Instead, this song was all about the new beginning of a relationship. The subject material is reminiscent of Kimi no Shiranai Monogatari, in that it’s about the singer looking up at the stars with the boy she has a crush on. Unlike that song, this one is not about looking back to that day with regret, but rather about being there now, at the moment, when the two begin to fall in love. Along with the general theme of the lyrics, the faster, more upbeat tempo contrasts greatly with the depressing mood of Utakata Hanabi and makes it just a more fun song to listen to. Instead of Nagi’s beautiful voice being used to express regret at the first love, we get to hear her express the joy of the first love.
I find it noteworthy that this song actually has a real chorus, the full line, “On this star sparkling night.” The line is always followed by a different line each time, as is the tradition for choruses in Supercell’s songs. Also noteworthy is that at 4:28, it is over a minute shorter than Supercell’s 3 “unrequited love” songs with Nagi, 2 of which are over 6 minutes long and the shortest (Kimi no Shiranai Monogatari) clocking in at 5:41.
Hero has yet to be released commercially, only being released on the internet at the end of November. Like This Star Sparkling Night, I posted a translation of the lyrics to this.
Also like that song, this is about budding first love. We get to hear Ryo and Nagi expand their horizons further by having the singer be a male this time, with a crush on a girl. Nagi has quite a high voice which is part of her appeal, but somehow she manages to make it sound boyish enough for most of the song, raising it to make the parts when she’s singing the girls’ speech stand out.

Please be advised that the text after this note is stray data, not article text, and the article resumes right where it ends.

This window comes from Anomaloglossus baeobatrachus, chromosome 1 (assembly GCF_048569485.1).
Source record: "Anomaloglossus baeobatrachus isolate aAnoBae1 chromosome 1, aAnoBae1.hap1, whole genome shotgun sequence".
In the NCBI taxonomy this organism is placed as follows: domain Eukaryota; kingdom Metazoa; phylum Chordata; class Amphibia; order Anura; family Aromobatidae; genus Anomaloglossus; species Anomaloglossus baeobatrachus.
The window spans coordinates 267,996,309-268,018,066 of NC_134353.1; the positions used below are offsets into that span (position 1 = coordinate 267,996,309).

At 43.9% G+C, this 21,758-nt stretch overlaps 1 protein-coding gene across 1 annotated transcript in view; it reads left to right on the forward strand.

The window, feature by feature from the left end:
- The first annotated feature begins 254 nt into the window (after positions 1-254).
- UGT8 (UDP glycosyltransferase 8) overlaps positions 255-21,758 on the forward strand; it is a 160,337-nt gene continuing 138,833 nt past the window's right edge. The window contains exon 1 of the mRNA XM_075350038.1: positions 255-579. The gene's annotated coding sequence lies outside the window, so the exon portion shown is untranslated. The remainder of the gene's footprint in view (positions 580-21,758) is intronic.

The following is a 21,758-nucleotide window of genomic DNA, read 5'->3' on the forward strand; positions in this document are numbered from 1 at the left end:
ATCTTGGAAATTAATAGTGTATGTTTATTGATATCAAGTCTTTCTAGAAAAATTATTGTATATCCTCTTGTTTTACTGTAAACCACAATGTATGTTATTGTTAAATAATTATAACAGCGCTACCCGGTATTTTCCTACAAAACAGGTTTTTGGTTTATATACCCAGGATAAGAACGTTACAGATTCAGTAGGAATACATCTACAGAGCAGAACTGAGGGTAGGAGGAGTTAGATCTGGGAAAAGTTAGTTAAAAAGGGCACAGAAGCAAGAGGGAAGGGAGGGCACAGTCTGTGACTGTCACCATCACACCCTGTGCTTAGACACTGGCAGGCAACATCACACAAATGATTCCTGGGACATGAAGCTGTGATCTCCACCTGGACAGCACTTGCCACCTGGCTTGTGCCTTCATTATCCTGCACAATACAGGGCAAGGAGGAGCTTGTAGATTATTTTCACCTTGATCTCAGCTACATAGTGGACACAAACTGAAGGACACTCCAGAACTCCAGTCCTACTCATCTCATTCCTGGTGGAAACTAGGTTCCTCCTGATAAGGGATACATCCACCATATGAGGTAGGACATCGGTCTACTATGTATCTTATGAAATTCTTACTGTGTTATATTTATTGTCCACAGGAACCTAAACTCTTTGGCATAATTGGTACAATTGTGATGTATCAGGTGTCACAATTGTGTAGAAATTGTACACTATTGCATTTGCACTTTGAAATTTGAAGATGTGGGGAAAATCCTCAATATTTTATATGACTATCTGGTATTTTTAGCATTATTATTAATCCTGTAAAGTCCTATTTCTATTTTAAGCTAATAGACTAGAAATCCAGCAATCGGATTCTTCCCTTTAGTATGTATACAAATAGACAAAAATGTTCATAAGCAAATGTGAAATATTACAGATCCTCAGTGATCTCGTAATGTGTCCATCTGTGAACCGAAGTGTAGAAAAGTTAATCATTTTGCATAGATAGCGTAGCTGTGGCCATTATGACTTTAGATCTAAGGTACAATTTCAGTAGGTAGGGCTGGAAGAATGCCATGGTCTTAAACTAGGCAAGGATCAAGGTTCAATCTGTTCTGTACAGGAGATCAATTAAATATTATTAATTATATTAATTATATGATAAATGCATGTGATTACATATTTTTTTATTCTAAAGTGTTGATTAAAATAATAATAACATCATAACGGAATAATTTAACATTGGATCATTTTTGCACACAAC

Hero is the latest song to be released by Supercell, and that it continues the theme from This Star Sparkling Night gives me hope that Ryo has gotten out of the rut of making the same “unrequited love” song over and over again. All those songs have been excellent and remain in my playlist to this day, but it’s good to see his works evolve. Of course, there’s the risk that this is the new theme he’ll latch onto, but This Star Sparkling Night and Hero have already differentiated themselves a bit with the different perspectives, and I wouldn’t mind hearing what ideas Ryo has to play on this theme.
So all in all, even discounting that horrible Black Rock Shooter OVA, 2010 was a pretty huge year for Supercell. Still no full albums since its first one, but 1 online release plus 3 CD singles (and another song called Kibou no Neiro to be released at Comiket the end of this month) is certainly nothing to sneeze at. More importantly, the releases have continued to impress me. 2 anime from 2009 for which it did the ending themes – Bakemonogatari and Cencoroll – are set to get sequels next year, and I’m hoping that Supercell once again gets that responsibility for the sequels. Either way, Supercell has managed to tie itself to some very powerful and popular companies, including Sony, SEGA, Shaft, Ordet, Good Smile Company, and Type-Moon, and I’m confident we’ll be hearing more hits out of it in the coming years and more.